With the conclusion of the National Championships, one of Tech hockey’s most remarkable seasons ever came to an end. This team set out to honor the memory of Greg Stathis, their longtime coach who passed away last March, by delivering on the ice, and they did just that.
“As the president of this club when he passed, I felt a huge burden to make sure this club went on in a way that he would be proud of. At the beginning of the season, I told everyone this was the most important year in the club’s 35-year history, and we made it one of the best. We accomplished every goal we set out to achieve at the start, which was to win Savannah, sweep UGA, and make it to Nationals, and we won three tournaments along the way,” Baker said.
In winning 24 games against only four losses, the team utilized a fast-paced attack to routinely put on a show for everyone in attendance, scoring six or more goals in seventeen different games. Still, the offensive firepower would not have been enough to carry the team without the superior goaltending of Lucas. The sophomore was stellar throughout the season and led all starting Division III goalies in goals-against average. He held opponents to two or fewer goals 14 times, including three shutouts, and he even played through the flu to help Tech complete the season sweep of Georgia in January.
“Every good hockey team has great goaltending, and we had just that…We had great team defense, but we really couldn’t have had the success we had without [Lucas]. He sets a great example with his work ethic and dedication. He was a first team All-American for the whole ACHA this season, and although it’s not NCAA, its something Georgia Tech should be very proud of,” Baker said.
The team received a huge spark from a talented group of freshmen, who were integral to the team’s success from start to finish. Among the notable first-year stars were winger Albert Park, who scored two goals in each of the team’s first two games, and center Ryan Fritz, who led the team in points for the season. However, equally important—if not more so—was the wealth of experience on the team, led by the seven seniors.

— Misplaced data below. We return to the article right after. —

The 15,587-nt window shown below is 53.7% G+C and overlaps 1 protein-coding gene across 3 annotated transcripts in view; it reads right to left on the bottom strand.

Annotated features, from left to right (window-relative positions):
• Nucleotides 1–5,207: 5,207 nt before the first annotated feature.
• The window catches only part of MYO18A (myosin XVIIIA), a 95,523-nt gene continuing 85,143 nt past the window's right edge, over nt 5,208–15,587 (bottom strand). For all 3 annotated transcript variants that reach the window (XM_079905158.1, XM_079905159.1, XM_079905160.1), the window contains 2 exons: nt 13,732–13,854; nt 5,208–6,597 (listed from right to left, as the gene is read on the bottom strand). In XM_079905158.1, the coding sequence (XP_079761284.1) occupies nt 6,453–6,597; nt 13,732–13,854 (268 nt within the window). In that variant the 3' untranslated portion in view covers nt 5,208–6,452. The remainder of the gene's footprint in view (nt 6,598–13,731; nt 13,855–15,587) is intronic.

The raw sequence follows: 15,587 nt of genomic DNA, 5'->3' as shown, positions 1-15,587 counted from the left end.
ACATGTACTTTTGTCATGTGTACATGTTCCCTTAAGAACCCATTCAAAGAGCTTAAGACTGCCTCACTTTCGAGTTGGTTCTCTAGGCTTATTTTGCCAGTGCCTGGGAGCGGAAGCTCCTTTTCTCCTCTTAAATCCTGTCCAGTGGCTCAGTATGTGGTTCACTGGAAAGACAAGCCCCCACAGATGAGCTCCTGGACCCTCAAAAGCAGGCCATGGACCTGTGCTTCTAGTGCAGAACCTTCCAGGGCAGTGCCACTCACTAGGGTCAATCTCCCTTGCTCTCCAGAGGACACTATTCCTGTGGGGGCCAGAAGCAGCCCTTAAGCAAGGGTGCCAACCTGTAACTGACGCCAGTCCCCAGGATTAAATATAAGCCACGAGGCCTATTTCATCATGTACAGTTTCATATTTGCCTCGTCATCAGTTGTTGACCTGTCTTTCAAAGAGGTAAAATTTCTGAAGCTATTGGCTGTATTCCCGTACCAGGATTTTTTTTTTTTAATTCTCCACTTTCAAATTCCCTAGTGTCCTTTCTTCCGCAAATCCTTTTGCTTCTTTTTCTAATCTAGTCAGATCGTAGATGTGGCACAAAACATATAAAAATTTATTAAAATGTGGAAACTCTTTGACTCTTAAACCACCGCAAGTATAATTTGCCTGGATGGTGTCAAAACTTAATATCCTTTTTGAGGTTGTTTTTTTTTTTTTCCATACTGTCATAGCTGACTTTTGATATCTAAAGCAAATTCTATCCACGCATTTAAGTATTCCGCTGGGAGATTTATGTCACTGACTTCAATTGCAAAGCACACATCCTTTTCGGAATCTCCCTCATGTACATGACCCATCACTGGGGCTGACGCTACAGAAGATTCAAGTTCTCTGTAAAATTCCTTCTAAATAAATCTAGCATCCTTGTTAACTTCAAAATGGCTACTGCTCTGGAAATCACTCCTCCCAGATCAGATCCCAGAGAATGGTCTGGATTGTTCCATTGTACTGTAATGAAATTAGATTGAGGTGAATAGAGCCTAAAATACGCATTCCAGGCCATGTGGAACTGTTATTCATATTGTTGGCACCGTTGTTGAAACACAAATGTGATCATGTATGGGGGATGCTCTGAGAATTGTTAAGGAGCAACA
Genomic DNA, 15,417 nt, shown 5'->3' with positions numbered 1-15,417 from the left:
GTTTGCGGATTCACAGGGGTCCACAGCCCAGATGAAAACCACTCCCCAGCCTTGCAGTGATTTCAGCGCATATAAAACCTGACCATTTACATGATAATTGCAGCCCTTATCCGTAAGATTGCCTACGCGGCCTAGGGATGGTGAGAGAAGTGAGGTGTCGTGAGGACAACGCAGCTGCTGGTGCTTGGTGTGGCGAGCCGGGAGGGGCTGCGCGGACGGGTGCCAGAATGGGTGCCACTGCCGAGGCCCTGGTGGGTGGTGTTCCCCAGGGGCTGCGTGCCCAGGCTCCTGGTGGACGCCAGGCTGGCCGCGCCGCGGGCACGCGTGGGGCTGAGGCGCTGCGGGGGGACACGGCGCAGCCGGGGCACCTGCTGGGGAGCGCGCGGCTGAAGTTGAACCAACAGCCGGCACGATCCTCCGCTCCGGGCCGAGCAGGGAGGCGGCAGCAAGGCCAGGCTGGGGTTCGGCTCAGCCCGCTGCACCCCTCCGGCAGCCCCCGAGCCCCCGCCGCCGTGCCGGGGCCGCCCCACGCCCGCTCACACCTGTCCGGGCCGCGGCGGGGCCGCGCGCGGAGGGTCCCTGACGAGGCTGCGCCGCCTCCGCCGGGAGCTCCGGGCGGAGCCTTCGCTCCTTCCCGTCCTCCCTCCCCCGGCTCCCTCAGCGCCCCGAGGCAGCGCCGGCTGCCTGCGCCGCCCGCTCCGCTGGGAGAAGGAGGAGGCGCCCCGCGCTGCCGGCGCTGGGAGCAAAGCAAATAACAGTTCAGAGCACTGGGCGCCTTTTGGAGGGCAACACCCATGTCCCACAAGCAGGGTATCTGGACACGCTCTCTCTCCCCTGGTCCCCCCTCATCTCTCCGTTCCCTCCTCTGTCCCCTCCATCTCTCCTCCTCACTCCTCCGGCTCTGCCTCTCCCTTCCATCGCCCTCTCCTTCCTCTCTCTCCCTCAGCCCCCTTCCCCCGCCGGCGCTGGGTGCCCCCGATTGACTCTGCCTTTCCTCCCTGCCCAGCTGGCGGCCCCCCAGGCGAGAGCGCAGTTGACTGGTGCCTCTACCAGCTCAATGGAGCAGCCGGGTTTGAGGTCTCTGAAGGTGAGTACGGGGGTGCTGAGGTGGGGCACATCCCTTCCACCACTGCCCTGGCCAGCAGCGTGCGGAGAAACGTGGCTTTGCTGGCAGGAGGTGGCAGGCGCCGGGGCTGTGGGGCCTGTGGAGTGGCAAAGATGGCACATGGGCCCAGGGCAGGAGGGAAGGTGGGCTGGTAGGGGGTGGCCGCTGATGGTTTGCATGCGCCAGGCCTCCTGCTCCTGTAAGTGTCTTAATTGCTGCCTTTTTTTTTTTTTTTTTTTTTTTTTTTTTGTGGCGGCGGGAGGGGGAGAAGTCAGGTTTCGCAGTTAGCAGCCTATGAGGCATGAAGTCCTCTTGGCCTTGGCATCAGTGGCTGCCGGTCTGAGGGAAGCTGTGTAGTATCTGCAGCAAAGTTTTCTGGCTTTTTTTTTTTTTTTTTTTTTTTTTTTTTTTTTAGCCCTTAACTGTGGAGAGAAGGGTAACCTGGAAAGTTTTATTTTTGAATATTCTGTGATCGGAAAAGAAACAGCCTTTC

“I’ve never been on a team that has had as much poise as this one. In past years, when we would get scored on, the whole team would get down and they would score more quick goals. This year I can’t even count the number times we would score the next shift after an opponent’s goal. It’s a sign of sticking together as a team, and I think having senior leadership was the source of that,” Baker said.
The seven seniors will be missed, and along with them, Tech will be losing another key member of its coaching staff this offseason—but for much happier reasons. Assistant Coach Kenny “Sarge” Day announced his retirement from the staff after 10 seasons behind the bench, though he does plan to continue his role as the ACHA Division III South’s regional coordinator. In a message posted on the hockey team’s website, Day thanked the players he worked with over the years and recalled some of his favorite memories, including Tech’s victory over Georgia in the 2009 Savannah Hockey Classic.
While reaching the national championships was a major achievement for the players, it was clear that they considered the highlight of this season to be winning the Classic in January. That tournament had always been Stathis’s favorite event of the year, but Tech came up short in each of his final five seasons—a span that included a streak of four consecutive Georgia victories. This year’s team made it their mission to take back the Thrasher Cup, as the victor’s trophy is known; they did so in dominating fashion, defeating Florida State and Georgia by a combined score of 21-3.
“Before the 3rd period of the championship game, I told everyone, ‘If you knew Greg Stathis, you know he is watching right now.’…Winning that weekend with his family there, it was just unbelievable. I’ll never forget that night for the rest of my life. As a graduating senior, I couldn’t have dreamed of a better 2008-2009 season,” Baker said.